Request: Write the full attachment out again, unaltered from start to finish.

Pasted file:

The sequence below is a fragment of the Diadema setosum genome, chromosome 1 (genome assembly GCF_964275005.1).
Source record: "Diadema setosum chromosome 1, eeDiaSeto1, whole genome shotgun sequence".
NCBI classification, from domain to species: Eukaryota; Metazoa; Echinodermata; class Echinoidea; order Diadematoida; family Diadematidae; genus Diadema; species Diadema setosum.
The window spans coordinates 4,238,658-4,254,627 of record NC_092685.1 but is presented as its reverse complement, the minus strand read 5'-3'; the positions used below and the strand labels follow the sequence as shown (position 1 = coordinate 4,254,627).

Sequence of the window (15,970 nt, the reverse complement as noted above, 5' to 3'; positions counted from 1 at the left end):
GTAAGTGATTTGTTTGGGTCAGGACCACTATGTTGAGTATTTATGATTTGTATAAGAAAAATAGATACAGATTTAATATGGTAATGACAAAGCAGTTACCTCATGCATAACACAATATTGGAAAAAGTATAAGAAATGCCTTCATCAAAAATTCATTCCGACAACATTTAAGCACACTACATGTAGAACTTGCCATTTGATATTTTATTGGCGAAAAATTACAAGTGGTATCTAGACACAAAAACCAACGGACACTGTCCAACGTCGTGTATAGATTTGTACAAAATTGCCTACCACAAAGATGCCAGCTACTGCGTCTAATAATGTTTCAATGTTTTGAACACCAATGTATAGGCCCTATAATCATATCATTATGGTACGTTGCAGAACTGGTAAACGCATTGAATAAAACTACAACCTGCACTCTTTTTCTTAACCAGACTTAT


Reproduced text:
The sequence below is a fragment of the Diadema setosum genome, chromosome 1 (genome assembly GCF_964275005.1).
Source record: "Diadema setosum chromosome 1, eeDiaSeto1, whole genome shotgun sequence".
NCBI classification, from domain to species: Eukaryota; Metazoa; Echinodermata; class Echinoidea; order Diadematoida; family Diadematidae; genus Diadema; species Diadema setosum.
The window spans coordinates 4,238,658-4,254,627 of record NC_092685.1 but is presented as its reverse complement, the minus strand read 5'-3'; the positions used below and the strand labels follow the sequence as shown (position 1 = coordinate 4,254,627).

Sequence of the window (15,970 nt, the reverse complement as noted above, 5' to 3'; positions counted from 1 at the left end):
GTAAGTGATTTGTTTGGGTCAGGACCACTATGTTGAGTATTTATGATTTGTATAAGAAAAATAGATACAGATTTAATATGGTAATGACAAAGCAGTTACCTCATGCATAACACAATATTGGAAAAAGTATAAGAAATGCCTTCATCAAAAATTCATTCCGACAACATTTAAGCACACTACATGTAGAACTTGCCATTTGATATTTTATTGGCGAAAAATTACAAGTGGTATCTAGACACAAAAACCAACGGACACTGTCCAACGTCGTGTATAGATTTGTACAAAATTGCCTACCACAAAGATGCCAGCTACTGCGTCTAATAATGTTTCAATGTTTTGAACACCAATGTATAGGCCCTATAATCATATCATTATGGTACGTTGCAGAACTGGTAAACGCATTGAATAAAACTACAACCTGCACTCTTTTTCTTAACCAGACTTAT